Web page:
For many years now America has been known as home of the automobiles. Even in photos dating back forty years, American roads were always swarming with cars. In those times, the vast majority of cars in the U.S. were large and American made. However, on the same roads today almost half the cars are imported; of these, most of them are Japanese imports. The fact is that most people in America will decide between owning an American or a Japanese car (bookrags).
For a long time it was thought of un-American to buy a vehicle that wasn’t manufactured in the U.S. If someone didn’t have a Ford, Dodge or General Motors car then they weren’t considered to be living up to their patriotic obligation (checksnbalances).
However, around the time of the 1973 gas crisis, and then again during the energy crisis of 1979, foreign cars were suddenly considered acceptable. Japanese cars were the most tolerable due to their fuel economy and long driving life (checksnbalances).
For most buyers, high on the list of factors to be considered is the price. The price of Japanese cars tends to fluctuate, mainly due to the up-and-down nature of the currencies. At the times this can cause a medium priced Japanese car to be in the same range as a luxury American car. Conversely, the price of the American cars stays much more consistent.
However, when looking at second hand cars, the situation is altered. Japanese cars are likely to hold their value more than American models. Therefore, buyers looking for a second hand car will probably need to have more for a Japanese car than for the domestic one.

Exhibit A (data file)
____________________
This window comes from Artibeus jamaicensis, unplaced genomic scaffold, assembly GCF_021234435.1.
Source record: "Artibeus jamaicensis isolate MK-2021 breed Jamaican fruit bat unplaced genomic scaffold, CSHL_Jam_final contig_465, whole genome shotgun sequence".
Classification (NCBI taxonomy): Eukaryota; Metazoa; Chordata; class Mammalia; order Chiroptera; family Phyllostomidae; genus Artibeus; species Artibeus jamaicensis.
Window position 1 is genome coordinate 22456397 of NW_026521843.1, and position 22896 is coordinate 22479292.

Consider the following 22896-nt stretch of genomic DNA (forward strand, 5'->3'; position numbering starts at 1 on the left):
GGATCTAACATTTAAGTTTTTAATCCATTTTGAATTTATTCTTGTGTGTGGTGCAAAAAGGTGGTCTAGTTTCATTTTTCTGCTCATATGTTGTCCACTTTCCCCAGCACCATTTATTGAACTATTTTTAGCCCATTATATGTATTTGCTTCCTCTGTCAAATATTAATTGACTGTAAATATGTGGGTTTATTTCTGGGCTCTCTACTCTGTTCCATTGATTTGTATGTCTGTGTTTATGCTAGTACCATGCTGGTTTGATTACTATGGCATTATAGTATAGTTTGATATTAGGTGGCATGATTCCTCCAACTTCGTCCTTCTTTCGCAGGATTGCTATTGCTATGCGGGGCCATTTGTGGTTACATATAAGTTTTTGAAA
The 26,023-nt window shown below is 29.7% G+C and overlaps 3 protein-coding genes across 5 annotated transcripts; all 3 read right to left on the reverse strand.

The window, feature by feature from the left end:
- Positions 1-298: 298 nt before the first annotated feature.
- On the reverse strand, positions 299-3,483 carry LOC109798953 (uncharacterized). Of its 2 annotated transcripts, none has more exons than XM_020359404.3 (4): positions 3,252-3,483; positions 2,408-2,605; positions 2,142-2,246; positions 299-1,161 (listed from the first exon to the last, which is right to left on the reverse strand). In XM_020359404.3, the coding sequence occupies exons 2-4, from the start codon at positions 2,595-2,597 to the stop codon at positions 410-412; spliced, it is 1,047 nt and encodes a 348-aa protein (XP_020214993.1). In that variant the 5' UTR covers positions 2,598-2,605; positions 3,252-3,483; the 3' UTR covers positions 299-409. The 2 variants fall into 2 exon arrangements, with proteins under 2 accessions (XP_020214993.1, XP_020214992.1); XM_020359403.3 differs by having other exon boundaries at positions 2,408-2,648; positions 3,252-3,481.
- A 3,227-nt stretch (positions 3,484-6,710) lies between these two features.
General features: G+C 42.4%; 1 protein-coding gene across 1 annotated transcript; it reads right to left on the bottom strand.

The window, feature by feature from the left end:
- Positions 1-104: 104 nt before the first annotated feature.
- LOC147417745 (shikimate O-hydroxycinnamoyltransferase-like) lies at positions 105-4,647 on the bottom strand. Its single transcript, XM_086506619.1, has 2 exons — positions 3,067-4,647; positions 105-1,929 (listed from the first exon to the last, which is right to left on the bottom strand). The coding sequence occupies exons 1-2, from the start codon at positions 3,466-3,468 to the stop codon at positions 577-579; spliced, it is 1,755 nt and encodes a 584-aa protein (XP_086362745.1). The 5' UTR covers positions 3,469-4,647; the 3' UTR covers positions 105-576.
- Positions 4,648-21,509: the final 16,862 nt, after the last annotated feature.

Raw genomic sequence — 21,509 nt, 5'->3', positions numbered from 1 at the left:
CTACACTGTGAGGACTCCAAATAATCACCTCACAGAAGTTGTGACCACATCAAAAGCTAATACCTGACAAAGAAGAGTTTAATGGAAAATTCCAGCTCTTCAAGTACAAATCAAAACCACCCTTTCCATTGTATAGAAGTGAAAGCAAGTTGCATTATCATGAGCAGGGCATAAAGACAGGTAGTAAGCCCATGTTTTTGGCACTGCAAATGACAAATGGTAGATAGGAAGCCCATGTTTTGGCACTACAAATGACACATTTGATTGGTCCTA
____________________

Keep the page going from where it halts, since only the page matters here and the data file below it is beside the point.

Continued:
The next significant cost that buyers must consider is repair costs. Statistically speaking, Japanese models spend less time in the garage than American cars do (bookrags). However, when the actual repair costs are compared, the American cars tend to come out cheaper than the Japanese. Due to their structures, fixing a Japanese model can often necessitate a specialist mechanic. Furthermore, most of the parts are imported. This makes them more expensive to buy and ship, with the added problem of currency shifts.
On the other hand, American car parts are locally made and easily available. Additionally they do not require specially trained and more expensive mechanics.
Despite this, owning a buying a car is not solely based on financial outlay. A car should be easy and enjoyable to drive. Japanese cars tend to be smaller. Therefore they don’t require so much gas so often. They are also easier to park than the larger American cars. Nevertheless, for people who are used to driving an American car with all of its space and luxury, A Japanese car can feel quite pokey. As American cars are generally larger, they need more gas and oil, and this can easily counteract the money savings due to few repairs.
Most Americans or people who have immigrated into the states will, at some point, have to consider which car to purchase. If money were no object then a new American car with lots of space and ease of repair would be the ideal choice. On the other hand, for people who don’t have cash in abundance, a cheaper, second-hand Japanese model would probably have to suffice.